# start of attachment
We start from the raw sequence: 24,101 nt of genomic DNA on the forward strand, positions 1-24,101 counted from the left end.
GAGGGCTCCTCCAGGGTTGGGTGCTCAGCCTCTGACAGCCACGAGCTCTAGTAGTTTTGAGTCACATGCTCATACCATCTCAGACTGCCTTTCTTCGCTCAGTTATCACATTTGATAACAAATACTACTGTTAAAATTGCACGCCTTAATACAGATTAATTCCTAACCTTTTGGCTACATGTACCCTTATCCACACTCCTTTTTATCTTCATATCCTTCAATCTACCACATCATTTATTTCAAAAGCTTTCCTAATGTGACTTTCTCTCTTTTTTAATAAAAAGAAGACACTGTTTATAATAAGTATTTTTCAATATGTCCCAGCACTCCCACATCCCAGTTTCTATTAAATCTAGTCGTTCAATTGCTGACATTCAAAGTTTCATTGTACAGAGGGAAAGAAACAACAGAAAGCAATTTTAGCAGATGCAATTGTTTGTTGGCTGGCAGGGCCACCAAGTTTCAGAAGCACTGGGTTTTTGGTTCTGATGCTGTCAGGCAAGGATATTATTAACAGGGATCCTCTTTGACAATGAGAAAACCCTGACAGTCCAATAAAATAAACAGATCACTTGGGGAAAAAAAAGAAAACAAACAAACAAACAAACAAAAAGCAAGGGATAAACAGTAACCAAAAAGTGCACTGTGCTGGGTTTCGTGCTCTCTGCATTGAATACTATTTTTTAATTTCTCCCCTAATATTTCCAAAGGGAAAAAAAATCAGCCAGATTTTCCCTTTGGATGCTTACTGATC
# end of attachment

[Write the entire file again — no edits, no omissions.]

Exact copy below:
We start from the raw sequence: 24,101 nt of genomic DNA on the forward strand, positions 1-24,101 counted from the left end.
GAGGGCTCCTCCAGGGTTGGGTGCTCAGCCTCTGACAGCCACGAGCTCTAGTAGTTTTGAGTCACATGCTCATACCATCTCAGACTGCCTTTCTTCGCTCAGTTATCACATTTGATAACAAATACTACTGTTAAAATTGCACGCCTTAATACAGATTAATTCCTAACCTTTTGGCTACATGTACCCTTATCCACACTCCTTTTTATCTTCATATCCTTCAATCTACCACATCATTTATTTCAAAAGCTTTCCTAATGTGACTTTCTCTCTTTTTTAATAAAAAGAAGACACTGTTTATAATAAGTATTTTTCAATATGTCCCAGCACTCCCACATCCCAGTTTCTATTAAATCTAGTCGTTCAATTGCTGACATTCAAAGTTTCATTGTACAGAGGGAAAGAAACAACAGAAAGCAATTTTAGCAGATGCAATTGTTTGTTGGCTGGCAGGGCCACCAAGTTTCAGAAGCACTGGGTTTTTGGTTCTGATGCTGTCAGGCAAGGATATTATTAACAGGGATCCTCTTTGACAATGAGAAAACCCTGACAGTCCAATAAAATAAACAGATCACTTGGGGAAAAAAAAGAAAACAAACAAACAAACAAACAAAAAGCAAGGGATAAACAGTAACCAAAAAGTGCACTGTGCTGGGTTTCGTGCTCTCTGCATTGAATACTATTTTTTAATTTCTCCCCTAATATTTCCAAAGGGAAAAAAAATCAGCCAGATTTTCCCTTTGGATGCTTACTGATC